Forman

Jacob Forman killed his wife with a sledghammer, then murdered his two daughters by choking them, according to details emerging from his sentencing hearing.

Editor's Note: Please be advised, this story contains graphic content.

Jacob Forman killed his wife by hitting her with a sledgehammer and then he strangled his two young daughters after taking them to church, court heard Monday.

Forman murdered his wife, Clara, during an argument about his drinking. Her last words, uttered between the first and second of three deadly blows, were "What are you doing?".

After killing his wife in the master bedroom of the family's Rutland home on Dec. 17, 2017, he was asked by the girls why their mother had been screaming. He told them she'd seen a spider.

Forman then shovelled the walk with his girls and took them to church, where he stayed behind after the service to help put away chairs. After returning home, he killed the children.

"He said (during a confession to police), he thought it would be better for them to go home to heaven than to grow up in a world where daddy had killed mommy," Crown prosecutor Murray Kaay said.

After telling the girls to put on their pyjamas and letting them watch Netflix for awhile, Forman told his daughters he wanted to "play a game" with them, Kaay said.

First, he took eight-year-old Yesenia to her bedroom. "Mr. Forman choked her from behind and she passed out right away," Kaay said. "He continued to choke her until her heart stopped."

Forman also used a child's toy, a horse head on a stick, to apply pressure to Yesenia's throat.

After murdering Yesenia, Forman killed seven-year-old Karina the same way, Kaay said.

Forman, who owned a .22 calibre rifle, then spent several hours contemplating suicide, but decided against it. He moved the bodies to the garage, wrapping Clara in a sleeping bag and putting Yesenia and Karina into two Rubbermaid containers.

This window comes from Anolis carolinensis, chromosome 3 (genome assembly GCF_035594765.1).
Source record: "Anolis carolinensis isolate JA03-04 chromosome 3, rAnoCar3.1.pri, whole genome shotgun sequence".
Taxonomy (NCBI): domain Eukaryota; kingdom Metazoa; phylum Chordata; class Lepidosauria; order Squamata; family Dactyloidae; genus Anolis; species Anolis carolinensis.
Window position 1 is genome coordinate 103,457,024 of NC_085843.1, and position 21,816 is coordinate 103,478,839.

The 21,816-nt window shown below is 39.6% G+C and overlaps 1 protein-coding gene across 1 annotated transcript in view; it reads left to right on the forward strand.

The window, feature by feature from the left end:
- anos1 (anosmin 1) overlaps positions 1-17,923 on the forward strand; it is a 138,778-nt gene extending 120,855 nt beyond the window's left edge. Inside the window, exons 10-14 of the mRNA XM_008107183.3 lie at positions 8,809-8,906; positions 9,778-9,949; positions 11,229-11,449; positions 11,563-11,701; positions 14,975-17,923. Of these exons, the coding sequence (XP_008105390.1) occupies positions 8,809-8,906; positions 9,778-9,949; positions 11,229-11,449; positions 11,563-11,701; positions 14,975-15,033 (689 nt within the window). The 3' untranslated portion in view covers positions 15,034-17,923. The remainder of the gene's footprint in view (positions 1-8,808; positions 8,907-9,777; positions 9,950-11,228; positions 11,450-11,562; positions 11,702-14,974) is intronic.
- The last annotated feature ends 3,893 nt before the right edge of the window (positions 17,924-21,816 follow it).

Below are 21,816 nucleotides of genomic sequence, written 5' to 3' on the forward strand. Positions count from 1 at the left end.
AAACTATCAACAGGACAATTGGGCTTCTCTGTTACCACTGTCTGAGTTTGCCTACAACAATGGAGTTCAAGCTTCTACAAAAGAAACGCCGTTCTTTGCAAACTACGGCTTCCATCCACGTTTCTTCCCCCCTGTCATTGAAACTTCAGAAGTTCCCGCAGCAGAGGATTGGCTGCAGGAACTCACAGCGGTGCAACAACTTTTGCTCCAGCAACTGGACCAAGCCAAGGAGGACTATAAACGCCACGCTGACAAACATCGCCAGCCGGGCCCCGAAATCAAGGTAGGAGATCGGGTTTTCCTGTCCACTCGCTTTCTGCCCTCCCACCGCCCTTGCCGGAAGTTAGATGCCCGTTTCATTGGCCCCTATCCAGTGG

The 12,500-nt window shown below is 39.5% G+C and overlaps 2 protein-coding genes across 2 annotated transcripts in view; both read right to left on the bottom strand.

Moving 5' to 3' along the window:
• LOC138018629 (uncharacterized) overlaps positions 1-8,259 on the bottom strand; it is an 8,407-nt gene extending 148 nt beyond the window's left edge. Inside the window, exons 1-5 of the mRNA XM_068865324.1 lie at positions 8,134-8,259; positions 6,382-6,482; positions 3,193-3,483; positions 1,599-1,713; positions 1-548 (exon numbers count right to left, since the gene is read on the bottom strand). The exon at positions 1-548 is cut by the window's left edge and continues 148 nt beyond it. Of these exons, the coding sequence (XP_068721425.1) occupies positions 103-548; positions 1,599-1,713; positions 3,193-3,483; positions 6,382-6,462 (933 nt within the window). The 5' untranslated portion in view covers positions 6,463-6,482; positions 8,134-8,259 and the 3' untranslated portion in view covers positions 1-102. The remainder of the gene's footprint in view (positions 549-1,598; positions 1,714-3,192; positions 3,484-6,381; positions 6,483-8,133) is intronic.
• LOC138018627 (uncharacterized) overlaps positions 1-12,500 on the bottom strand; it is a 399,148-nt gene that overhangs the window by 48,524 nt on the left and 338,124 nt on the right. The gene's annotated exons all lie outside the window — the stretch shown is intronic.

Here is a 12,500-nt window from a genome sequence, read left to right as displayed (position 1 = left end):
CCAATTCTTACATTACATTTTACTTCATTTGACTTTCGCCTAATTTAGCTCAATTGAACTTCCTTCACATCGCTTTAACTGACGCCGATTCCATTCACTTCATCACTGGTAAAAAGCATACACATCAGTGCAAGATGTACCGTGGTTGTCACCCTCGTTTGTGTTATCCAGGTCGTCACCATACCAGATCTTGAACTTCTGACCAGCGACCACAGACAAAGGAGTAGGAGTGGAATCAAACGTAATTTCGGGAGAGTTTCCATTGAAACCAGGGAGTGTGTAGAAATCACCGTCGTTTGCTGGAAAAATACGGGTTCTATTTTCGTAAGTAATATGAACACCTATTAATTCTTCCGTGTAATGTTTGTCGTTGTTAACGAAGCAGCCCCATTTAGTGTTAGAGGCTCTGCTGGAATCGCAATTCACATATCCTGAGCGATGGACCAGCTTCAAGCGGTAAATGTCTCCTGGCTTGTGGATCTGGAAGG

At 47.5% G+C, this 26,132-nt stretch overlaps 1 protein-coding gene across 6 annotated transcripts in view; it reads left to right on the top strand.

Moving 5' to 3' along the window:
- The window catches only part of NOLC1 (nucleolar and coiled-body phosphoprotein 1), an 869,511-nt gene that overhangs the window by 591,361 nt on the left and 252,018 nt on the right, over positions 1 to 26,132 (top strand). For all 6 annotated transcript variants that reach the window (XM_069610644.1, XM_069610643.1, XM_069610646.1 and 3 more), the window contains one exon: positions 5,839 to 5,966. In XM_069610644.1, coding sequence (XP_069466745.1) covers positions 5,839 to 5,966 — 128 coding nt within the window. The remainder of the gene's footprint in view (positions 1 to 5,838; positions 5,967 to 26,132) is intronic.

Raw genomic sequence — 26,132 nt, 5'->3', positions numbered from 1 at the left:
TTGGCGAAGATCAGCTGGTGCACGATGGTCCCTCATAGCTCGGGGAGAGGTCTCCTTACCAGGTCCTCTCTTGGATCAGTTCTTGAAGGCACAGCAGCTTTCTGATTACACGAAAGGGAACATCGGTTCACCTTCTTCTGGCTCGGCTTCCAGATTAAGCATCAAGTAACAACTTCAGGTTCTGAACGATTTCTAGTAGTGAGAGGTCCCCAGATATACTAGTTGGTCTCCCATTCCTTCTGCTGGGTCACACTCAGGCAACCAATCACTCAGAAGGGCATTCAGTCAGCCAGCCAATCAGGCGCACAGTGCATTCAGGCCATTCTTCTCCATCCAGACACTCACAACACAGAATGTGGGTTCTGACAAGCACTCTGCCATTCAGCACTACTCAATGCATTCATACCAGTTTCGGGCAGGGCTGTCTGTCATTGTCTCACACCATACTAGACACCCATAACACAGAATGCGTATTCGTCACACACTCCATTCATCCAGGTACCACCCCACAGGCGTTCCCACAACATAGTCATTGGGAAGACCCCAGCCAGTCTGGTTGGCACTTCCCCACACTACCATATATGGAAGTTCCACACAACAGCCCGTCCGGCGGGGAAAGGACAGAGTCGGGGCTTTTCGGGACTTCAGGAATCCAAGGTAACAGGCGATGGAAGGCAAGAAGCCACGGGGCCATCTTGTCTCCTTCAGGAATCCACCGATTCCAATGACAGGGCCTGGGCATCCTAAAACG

Forman went to work as usual the next day, and bought cleaning supplies on the way home to try remove the bloodstains from the master bedroom.

Concerned when Clara didn't show up for work on Dec. 19, friends twice called the Forman's residence. On the first call, Forman said his wife wasn't feeling well. The second time, he said Clara had left him and taken the children.

The friend called police, who went to the Forman's home. Forman initially denied them entry, repeating the lie that Clara had left him. Suspicious, police soon returned and searched the home, finding the bodies in the garage.

Forman was charged with the first-degree murder of his two children, and the second-degree murder of his wife.

He originally pleaded not guilty when the trial began last week, apparently believing his self-described acute alcoholism would offer him a defence. But he changed his plea to guilty on all three charges just three days after the trial began.

The Crown is seeking life sentences with no parole eligibility for 35 years; 25 years for the murder of the girls, and a concurrent 10 years for the murder of Clara.

In murdering his own children, Forman demonstrated the "most egregious breach of trust imaginable", Kaay told Judge Allan Betton. "Mr. Forman killed his daughters in their own bedroom, which should be a place of safety," Kaay said.

Forman's assertion that he killed his wife in a fit of anger, and then murdered his children because he didn't want them to grow up knowing he was a murderer, "can only be described as narcissistic and selfish to a degree which defies comprehension", Kaay said. "He killed his children in a callous, cowardly manner."

Consecutive sentences for multiple killings are rare, but Kaay said they were warranted in this case because Forman's murder of his children hours after he killed his wife constituted "distinct acts", Kaay said.The girls' deaths, Kaay said, were separate from their mother's murder in terms of their time, mode, and motivation.

Defence lawyer Raymond Dieno is arguing for a sentence of 25 years before parole eligibility. He argued the killings were related to Forman suffering from the "terrible effects" of alcohol withdrawal.

"This person still doesn't really understand how he could possibly have done this," Dieno said.

Forman had no criminal record and the children "were not brutalized" before their deaths, Dieno said. "He (Forman) is not Clifford Olson; he's not a monster," Dieno said.

While the Crown said Clara's murder and the killing of the children were separate events, and thus deserving of consecutive sentences, Dieno opposed that characterization.

"This was one incident over time," Dieno said. "They are inextricably linked events."

After the defence submission, Betton indicated he would likely be able to deliver a sentence when the hearing resumes at 3:30 p.m.